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November 2, 2018

Three Questions You Need to Ask About Your Brand | Part One

Traditionally, the people responsible for positioning brands have concentrated on points of difference—the benefits that set each brand apart from the competition. Maytag is distinguished by dependability, Tide by whitening power, BMW by superior handling. Such points of differentiation are, in many cases, what consumers remember about a brand. But points of differentiation alone are not enough to sustain a brand against competitors. Managers often pay too little attention to two other aspects of competitive positioning: understanding the frame of reference within which their brands work and addressing the features that brands have in common with competitors. There are always circumstances in which it’s necessary to “break even” with competing brands. Effective brand positioning requires not only careful consideration of a brand’s points of difference, but also of what we call its points of parity with other products.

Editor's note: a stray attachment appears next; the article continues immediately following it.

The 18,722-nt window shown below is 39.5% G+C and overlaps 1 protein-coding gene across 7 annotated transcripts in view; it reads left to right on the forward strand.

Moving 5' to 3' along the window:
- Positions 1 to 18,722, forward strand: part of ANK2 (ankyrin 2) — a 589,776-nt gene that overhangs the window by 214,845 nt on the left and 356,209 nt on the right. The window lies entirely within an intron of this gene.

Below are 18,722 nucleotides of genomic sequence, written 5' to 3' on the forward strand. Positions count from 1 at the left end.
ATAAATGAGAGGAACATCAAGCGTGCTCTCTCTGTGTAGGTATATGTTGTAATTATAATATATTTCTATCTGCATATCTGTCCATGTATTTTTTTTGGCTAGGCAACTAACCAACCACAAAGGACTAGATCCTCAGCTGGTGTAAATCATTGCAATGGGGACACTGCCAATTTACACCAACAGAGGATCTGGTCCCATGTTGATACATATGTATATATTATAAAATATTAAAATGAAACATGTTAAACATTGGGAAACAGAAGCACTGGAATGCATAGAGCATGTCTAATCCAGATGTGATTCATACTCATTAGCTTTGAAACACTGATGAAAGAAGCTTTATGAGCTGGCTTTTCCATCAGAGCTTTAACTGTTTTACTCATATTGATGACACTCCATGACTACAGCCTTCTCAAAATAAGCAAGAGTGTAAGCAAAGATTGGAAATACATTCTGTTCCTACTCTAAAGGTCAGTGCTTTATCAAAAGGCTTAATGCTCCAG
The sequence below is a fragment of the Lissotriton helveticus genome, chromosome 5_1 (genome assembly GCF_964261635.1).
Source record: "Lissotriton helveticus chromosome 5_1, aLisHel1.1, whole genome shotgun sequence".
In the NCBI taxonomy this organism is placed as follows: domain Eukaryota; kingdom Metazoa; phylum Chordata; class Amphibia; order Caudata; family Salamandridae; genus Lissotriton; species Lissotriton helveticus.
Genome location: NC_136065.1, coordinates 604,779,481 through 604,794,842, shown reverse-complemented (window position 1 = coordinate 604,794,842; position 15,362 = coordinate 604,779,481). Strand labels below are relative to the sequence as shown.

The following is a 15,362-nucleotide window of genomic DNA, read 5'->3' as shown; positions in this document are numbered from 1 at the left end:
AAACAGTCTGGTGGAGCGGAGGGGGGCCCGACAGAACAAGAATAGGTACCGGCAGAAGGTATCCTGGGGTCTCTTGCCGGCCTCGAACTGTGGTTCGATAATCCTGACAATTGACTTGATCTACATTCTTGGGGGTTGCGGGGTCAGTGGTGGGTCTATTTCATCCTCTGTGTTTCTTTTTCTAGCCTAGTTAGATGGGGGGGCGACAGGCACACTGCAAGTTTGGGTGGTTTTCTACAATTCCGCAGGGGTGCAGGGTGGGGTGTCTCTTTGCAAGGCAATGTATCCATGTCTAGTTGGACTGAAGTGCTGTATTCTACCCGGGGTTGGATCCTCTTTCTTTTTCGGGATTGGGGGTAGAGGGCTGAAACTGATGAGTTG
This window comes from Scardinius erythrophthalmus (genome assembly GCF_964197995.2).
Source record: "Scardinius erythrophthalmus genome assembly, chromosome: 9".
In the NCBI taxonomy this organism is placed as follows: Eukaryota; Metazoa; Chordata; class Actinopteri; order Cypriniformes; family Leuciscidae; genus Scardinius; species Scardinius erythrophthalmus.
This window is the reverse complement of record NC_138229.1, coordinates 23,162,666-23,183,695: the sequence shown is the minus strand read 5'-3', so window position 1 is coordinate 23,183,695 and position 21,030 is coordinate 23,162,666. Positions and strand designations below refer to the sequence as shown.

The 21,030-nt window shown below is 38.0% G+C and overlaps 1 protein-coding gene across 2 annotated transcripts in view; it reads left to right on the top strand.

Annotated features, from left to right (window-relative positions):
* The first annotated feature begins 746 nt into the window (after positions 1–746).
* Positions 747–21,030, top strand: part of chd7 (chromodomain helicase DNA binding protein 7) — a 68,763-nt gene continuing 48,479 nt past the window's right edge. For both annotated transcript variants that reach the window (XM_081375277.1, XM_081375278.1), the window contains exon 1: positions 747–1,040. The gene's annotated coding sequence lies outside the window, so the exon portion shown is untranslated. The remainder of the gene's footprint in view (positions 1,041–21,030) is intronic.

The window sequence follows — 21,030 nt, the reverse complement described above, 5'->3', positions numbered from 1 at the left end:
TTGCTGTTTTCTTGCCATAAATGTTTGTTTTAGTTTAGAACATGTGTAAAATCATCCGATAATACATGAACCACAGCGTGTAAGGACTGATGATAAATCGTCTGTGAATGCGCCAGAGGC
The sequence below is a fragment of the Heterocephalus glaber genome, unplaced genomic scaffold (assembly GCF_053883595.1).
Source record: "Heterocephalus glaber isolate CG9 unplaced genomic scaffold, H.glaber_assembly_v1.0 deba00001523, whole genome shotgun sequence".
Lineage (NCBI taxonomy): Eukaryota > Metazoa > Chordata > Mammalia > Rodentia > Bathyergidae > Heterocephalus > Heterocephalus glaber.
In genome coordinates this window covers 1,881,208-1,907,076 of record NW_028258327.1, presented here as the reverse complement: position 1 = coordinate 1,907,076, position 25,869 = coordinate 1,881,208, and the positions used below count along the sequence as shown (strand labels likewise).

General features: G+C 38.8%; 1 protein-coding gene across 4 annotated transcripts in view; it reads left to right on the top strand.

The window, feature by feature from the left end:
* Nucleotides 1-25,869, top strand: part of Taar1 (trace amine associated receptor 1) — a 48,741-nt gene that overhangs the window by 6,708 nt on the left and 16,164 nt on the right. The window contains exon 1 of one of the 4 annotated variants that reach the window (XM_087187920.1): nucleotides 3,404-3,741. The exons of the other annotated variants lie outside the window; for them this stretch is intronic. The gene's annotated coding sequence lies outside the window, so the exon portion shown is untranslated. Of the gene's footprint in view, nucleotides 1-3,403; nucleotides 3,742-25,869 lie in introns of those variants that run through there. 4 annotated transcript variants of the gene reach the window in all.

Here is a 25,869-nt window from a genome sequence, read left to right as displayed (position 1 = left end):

Subway faced a brand-positioning dilemma in 2000 when its ad agency recommended that the sandwich shop chain present itself as the healthy fast-food brand, using as its spokesperson a 22-year-old man who had lost 245 pounds by following a diet that consisted largely of Subway sandwiches. The agency was so confident of the appeal of the weight loss story that it financed the production of a television spot, which ran regionally and produced an average sales increase of more than 15%.